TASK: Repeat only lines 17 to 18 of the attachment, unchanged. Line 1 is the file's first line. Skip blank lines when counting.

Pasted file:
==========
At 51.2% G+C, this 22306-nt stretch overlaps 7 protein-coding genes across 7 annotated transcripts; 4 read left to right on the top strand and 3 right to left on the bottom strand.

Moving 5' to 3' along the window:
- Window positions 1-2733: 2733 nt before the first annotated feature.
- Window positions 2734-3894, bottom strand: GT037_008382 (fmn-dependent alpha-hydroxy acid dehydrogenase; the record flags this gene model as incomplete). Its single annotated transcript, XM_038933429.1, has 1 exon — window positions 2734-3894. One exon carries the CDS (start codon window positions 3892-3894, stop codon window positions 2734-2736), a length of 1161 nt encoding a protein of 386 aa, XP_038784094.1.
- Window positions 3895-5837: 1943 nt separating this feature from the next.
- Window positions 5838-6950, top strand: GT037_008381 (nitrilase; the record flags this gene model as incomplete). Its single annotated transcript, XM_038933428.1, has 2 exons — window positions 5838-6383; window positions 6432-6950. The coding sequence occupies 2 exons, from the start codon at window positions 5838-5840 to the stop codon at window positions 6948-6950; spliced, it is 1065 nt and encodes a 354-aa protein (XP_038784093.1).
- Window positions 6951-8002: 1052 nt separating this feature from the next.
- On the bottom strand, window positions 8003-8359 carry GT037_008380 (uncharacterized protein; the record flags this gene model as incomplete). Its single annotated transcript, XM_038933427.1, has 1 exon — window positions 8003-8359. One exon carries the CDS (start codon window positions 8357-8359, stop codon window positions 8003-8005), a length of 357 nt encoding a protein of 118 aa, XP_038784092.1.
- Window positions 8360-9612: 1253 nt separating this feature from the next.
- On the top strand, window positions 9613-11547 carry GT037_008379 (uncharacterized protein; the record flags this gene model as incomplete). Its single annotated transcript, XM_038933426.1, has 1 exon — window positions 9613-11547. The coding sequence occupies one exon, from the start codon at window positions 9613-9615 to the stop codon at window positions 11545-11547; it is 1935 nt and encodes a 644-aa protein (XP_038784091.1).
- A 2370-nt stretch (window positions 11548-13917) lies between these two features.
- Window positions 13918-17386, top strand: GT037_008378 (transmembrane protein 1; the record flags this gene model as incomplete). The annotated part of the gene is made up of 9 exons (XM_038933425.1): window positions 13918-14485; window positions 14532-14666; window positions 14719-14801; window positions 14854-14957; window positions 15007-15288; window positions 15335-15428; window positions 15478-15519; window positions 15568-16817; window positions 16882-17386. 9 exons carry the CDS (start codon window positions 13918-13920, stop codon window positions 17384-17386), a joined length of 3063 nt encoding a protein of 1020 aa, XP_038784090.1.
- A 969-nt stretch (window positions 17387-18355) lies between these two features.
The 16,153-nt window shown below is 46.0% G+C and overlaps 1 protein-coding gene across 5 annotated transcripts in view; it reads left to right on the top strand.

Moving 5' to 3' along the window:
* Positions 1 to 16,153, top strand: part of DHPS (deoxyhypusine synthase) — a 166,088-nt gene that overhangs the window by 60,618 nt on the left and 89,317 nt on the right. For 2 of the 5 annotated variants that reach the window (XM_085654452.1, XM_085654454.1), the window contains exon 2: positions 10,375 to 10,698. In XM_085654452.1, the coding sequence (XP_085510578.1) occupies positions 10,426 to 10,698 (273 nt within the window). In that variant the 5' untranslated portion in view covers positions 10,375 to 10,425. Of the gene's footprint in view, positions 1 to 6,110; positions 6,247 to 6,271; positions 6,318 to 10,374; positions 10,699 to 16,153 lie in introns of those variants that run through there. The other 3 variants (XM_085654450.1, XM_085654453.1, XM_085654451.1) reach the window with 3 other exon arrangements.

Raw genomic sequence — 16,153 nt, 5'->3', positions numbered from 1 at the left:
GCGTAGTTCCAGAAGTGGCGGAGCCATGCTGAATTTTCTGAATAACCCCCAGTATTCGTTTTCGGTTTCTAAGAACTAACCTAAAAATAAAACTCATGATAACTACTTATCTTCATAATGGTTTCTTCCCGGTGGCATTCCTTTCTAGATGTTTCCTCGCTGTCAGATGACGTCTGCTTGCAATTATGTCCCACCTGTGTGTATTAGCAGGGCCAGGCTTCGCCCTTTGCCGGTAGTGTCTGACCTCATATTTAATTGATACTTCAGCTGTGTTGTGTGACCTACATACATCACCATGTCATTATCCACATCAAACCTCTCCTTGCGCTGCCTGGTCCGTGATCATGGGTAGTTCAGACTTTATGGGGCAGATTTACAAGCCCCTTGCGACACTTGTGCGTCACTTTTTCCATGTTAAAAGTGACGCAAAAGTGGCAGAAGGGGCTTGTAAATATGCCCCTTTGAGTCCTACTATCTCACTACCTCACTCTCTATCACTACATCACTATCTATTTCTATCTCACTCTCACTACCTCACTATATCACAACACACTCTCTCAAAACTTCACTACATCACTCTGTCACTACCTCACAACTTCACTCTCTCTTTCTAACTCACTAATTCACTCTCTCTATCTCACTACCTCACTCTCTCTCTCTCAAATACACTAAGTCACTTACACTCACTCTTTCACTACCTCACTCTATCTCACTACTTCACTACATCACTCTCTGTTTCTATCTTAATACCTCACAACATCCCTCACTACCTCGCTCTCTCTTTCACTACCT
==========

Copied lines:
Raw genomic sequence — 16,153 nt, 5'->3', positions numbered from 1 at the left:
GCGTAGTTCCAGAAGTGGCGGAGCCATGCTGAATTTTCTGAATAACCCCCAGTATTCGTTTTCGGTTTCTAAGAACTAACCTAAAAATAAAACTCATGATAACTACTTATCTTCATAATGGTTTCTTCCCGGTGGCATTCCTTTCTAGATGTTTCCTCGCTGTCAGATGACGTCTGCTTGCAATTATGTCCCACCTGTGTGTATTAGCAGGGCCAGGCTTCGCCCTTTGCCGGTAGTGTCTGACCTCATATTTAATTGATACTTCAGCTGTGTTGTGTGACCTACATACATCACCATGTCATTATCCACATCAAACCTCTCCTTGCGCTGCCTGGTCCGTGATCATGGGTAGTTCAGACTTTATGGGGCAGATTTACAAGCCCCTTGCGACACTTGTGCGTCACTTTTTCCATGTTAAAAGTGACGCAAAAGTGGCAGAAGGGGCTTGTAAATATGCCCCTTTGAGTCCTACTATCTCACTACCTCACTCTCTATCACTACATCACTATCTATTTCTATCTCACTCTCACTACCTCACTATATCACAACACACTCTCTCAAAACTTCACTACATCACTCTGTCACTACCTCACAACTTCACTCTCTCTTTCTAACTCACTAATTCACTCTCTCTATCTCACTACCTCACTCTCTCTCTCTCAAATACACTAAGTCACTTACACTCACTCTTTCACTACCTCACTCTATCTCACTACTTCACTACATCACTCTCTGTTTCTATCTTAATACCTCACAACATCCCTCACTACCTCGCTCTCTCTTTCACTACCT